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US stocks declined in the week featuring bizarre moves in oil prices and an economic aid package amid the COVID-19 crisis.
For the week ending April 24, the Dow fell 1.9 per cent, the S&P 500 lost 1.3 per cent and the Nasdaq retreated 0.2 per cent. The declines were the first losing week for the benchmarks in the past three weeks.
Wall Street finished the week on an upbeat note on Friday with the Dow closing up 260 points as market sentiment was lifted by the progress in a US coronavirus stimulus.
US President Donald Trump on Friday signed into law a US $484 billion relief package to boost funding for small businesses, hospitals and virus testing. The coronavirus continued to sweep the nation, with the economy devastated and the death toll still rising.
US initial jobless claims, a rough way to measure layoffs, registered 4.427 million in the week ending April 18, the Department of Labor reported on Thursday. That brought the total number of claimants in the past five weeks to more than 26 million amid the COVID-19 fallout.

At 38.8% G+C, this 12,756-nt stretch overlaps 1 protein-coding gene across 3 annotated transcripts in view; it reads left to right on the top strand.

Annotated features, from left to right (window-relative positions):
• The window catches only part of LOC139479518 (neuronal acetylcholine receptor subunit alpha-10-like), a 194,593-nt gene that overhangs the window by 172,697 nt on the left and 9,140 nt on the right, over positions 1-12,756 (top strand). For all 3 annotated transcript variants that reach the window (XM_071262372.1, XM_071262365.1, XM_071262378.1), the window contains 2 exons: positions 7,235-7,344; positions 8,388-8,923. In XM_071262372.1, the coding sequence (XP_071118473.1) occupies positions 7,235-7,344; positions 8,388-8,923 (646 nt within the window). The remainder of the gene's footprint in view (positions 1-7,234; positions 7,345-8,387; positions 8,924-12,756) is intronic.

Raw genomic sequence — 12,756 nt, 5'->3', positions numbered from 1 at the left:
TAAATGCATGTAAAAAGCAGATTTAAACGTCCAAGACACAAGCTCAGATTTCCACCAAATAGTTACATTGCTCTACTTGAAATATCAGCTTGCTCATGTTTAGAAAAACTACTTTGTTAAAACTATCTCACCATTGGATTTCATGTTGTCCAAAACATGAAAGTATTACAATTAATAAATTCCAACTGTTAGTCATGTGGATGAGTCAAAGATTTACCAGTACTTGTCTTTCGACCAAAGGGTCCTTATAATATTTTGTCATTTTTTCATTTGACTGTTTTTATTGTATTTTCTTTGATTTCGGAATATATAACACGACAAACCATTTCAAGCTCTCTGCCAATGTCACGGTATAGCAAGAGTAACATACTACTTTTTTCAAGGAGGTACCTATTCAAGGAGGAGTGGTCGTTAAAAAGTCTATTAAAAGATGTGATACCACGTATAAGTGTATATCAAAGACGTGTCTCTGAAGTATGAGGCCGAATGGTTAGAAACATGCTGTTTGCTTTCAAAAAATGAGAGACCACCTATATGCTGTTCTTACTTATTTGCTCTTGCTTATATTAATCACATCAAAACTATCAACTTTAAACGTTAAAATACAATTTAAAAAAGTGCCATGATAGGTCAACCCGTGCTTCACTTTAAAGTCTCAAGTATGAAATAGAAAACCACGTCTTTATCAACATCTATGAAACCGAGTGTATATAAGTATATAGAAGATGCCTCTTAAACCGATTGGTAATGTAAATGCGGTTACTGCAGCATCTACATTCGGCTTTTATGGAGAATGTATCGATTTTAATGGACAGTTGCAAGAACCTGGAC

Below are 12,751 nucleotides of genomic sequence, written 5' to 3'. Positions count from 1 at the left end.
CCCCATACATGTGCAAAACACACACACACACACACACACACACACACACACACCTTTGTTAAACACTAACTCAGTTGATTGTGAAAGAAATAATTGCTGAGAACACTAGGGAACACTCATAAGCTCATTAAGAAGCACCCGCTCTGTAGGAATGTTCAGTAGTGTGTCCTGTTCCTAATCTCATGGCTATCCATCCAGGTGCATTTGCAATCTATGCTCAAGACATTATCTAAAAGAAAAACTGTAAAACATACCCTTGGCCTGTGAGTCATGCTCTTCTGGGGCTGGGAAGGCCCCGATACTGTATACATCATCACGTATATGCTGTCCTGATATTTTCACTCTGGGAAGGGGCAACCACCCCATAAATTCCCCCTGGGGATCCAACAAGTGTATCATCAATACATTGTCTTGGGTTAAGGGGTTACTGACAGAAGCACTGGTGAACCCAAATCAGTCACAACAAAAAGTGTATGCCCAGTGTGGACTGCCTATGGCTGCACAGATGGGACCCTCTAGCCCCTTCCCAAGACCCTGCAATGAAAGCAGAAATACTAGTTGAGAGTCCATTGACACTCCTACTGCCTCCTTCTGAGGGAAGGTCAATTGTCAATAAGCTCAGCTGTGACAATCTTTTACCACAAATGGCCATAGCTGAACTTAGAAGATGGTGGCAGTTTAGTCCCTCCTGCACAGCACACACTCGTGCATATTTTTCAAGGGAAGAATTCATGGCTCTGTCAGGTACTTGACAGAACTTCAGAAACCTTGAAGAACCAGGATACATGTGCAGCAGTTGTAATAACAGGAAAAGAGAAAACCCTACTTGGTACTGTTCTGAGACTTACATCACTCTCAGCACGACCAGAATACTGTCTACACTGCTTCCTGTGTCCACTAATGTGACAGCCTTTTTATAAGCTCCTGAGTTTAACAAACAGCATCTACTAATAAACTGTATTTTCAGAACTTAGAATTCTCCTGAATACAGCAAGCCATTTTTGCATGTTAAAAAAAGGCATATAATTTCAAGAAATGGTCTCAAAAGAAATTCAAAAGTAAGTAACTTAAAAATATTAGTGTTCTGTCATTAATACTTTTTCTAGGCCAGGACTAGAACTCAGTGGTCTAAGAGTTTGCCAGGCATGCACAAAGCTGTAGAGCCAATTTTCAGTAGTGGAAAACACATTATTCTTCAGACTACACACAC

"With so many millions out of work for a month and still waiting for the safety net to kick in, household spending power is severely constrained," which is likely to take a big bite out of April consumption, Chris Low, chief economist at FHN Financial, said in a note.
Private sector firms in the United States signalled an unprecedented decline in business activity in April, with manufacturing and service sector companies registering marked contractions of output amid the coronavirus pandemic, according to a report by London-based global information provider IHS Markit on Thursday.
The IHS Markit Flash US manufacturing Purchasing Managers' Index (PMI) fell to 36.9 in April from 48.5 in March, while the Flash US services PMI plunged to 27 this month from the March reading of 39.8.
More than 919,000 confirmed COVID-19 cases have been reported in the United States, with 52,100 deaths, as of midday Saturday, according to the Center for Systems Science and Engineering at Johns Hopkins University.
Investors also grappled with the extreme volatility on the energy market.
Oil futures on Friday gained for a third straight session, but US prices posted a record weekly loss of 32.3 per cent, based on the June contract. That was the biggest weekly percentage loss on record, according to Dow Jones Market Data.
Earlier in the week, the May contract for US crude even fell below zero for the first time in history. June Brent declined 23.6 per cent for the week.
Traders eyed on the oil market's chaos as they grew concerned that deep losses for the energy industry would hit the US economy even further, experts noted.